“Countries truly are awakening … to see that added sugar beverages really are not compensated by what we eat and are clearly the No. 1 cause of major increased risk of diabetes and cardiovascular disease,” said Barry Popkin, a nutrition professor at the University of North Carolina at Chapel Hill, who is working closely with governments globally to counter-balance increasing marketing efforts by soda makers to boost sales in developing countries.
He expects between six and 10 countries to implement by the end of 2016 “significant marketing bans” on soda and institute taxes of 20% or higher to discourage consumer purchases.
These changes would mirror those implemented recently in Mexico and Chile, which currently tax soda at 20% and 8% respectively.
While the extent of the efficacy of such “sin taxes” in the US is still unknown, research suggests Mexico’s 20% tax helped lower that nation’s consumption of soda 6% on average in 2014 compared to pre-tax trends.
The Center for Science in the Public Interest lauded these efforts and encourages even more countries to impose such excise taxes. It adds that the revenue from these programs should be used to fund public health campaigns that increase the availability of safe drinking water and to counter the messages currently conveyed by sugary soda makers.
CSPI President Michael Jacobson also encouraged the US and international governments to severely restrict advertising for soda, which he says research shows causes 183,000 deaths annually – including 24,000 in the US.
“Children need to be better protected. Governments should ban sales of sugary drinks in elementary and high schools and sugary drinks and junk foods should not be advertised on TV when younger children are watching, such as from 7 am to 9 pm,” he said.
He also argued, “On the Internet, games, videos and other websites that appeal to children should be removed.”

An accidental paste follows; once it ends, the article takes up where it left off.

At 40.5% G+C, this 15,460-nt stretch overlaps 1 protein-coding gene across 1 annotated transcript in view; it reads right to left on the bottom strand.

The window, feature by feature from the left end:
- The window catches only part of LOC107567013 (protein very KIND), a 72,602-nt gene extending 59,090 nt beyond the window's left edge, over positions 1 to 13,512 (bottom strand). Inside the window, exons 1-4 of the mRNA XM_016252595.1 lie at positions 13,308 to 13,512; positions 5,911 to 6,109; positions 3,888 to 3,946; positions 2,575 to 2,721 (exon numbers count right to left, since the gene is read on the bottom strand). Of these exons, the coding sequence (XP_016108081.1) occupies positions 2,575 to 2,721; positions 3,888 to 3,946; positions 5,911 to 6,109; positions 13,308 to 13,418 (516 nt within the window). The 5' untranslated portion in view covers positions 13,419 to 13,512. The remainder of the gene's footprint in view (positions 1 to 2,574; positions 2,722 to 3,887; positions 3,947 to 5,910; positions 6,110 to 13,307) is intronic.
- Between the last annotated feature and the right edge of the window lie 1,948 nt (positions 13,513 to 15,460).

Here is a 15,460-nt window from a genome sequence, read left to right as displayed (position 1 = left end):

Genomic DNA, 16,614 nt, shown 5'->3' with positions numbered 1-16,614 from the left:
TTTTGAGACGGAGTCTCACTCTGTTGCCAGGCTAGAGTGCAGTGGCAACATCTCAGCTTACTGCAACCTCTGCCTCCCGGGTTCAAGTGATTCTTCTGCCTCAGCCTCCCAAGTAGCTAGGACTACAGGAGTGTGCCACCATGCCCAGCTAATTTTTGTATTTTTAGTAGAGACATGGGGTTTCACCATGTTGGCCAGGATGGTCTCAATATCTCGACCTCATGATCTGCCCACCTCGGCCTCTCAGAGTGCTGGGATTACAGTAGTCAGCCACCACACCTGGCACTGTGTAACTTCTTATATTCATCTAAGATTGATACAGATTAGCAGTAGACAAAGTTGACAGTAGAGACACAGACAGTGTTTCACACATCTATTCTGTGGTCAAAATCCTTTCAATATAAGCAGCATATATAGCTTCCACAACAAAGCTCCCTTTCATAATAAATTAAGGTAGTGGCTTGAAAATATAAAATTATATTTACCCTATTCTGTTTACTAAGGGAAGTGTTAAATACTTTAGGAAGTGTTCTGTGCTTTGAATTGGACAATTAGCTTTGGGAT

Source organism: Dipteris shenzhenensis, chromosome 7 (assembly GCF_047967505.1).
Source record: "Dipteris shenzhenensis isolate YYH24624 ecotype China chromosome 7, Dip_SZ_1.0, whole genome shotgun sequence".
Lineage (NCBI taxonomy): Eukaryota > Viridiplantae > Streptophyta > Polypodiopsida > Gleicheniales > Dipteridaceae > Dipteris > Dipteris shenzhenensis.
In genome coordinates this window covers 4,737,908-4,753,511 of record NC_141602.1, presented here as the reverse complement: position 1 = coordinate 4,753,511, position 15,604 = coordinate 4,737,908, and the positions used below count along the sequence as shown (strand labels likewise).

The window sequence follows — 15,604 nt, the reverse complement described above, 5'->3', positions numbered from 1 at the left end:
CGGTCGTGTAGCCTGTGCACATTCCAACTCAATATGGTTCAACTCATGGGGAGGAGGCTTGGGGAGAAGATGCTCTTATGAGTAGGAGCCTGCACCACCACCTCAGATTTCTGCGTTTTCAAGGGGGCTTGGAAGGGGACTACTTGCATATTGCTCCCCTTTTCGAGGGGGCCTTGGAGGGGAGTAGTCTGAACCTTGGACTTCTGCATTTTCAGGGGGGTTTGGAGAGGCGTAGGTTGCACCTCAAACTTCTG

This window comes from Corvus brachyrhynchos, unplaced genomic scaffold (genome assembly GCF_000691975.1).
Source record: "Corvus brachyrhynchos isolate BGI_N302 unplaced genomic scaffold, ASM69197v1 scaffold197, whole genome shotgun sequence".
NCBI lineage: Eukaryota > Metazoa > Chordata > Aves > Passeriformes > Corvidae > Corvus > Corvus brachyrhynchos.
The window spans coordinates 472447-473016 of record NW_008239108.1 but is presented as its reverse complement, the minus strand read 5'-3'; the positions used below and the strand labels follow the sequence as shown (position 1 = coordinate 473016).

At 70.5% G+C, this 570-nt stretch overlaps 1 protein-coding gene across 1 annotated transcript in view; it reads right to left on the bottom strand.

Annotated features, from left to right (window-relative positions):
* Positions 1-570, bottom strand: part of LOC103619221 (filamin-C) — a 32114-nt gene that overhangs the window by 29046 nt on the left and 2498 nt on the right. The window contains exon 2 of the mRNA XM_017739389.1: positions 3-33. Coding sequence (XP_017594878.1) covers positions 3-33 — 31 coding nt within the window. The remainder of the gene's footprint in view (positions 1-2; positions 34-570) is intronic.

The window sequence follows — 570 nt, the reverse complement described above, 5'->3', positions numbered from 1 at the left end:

In addition, governments should add warnings to soda labels that caution about the increased risk of services, preventable illnesses and ban soda sales on government properties, schools, offices, universities and hospitals, he said.
“The ultimate solution to the soda problem would be for governments to limit the sugar content to about a quarter of the current levels – something CSPI has petitioned the US Food and Drug Administration to do” in the past, he said. He added manufacturers could achieve this by using high intensity sweeteners that are lower calorie and artificial sweeteners.
Soda manufacturers step up advertising in developing countries
CSPI’s passionate call to action comes with the Feb. 9 publication of a new report co-authored by Jacobson on soda makers’ marketing efforts.
The report, Carbonating the World, documents how many major soda manufacturers are expanding their marketing efforts in developing countries to counter declining sales of the beverages in the US and Europe.
It notes that in the past 15 years, significant research has linked excessive consumption of sugary drinks with obesity, diabetes and heart disease, which the US government and advocates used to help lower the per capital consumption of sugary carbonated drinks in the US by 25%.
“On the other hand, soda sales in Latin America, Asia Pacific, the Middle East and African countries are all projected to increase between now and 2018,” CSPI said.
This projection aligns with increased marketing efforts by major soda manufacturers in those countries along with construction of bottling plants and distribution networks, the report claims.
For example, it claims, sales of carbonated drinks in China are projected to grow 30% to $16.2 billion by 2018 compared to 2013. During this time, the Coca-Cola Company, PepsiCo and other players are investing heavily in the country, it claims.
Specifically, the report says from 2009 to 2011, the Coca-Cola Company invested $3 billion in China and will invest another $4 billion between 2015 and 2017. PepsiCo also invested $2.5 billion in a recent three year period, it says.
Similar patterns are outlined in India and African countries, according to the report.
In light of these discoveries, Jacobson says governments need to step up their efforts to reduce consumption in areas where it already is high and keep it low in places where it is starting to rise.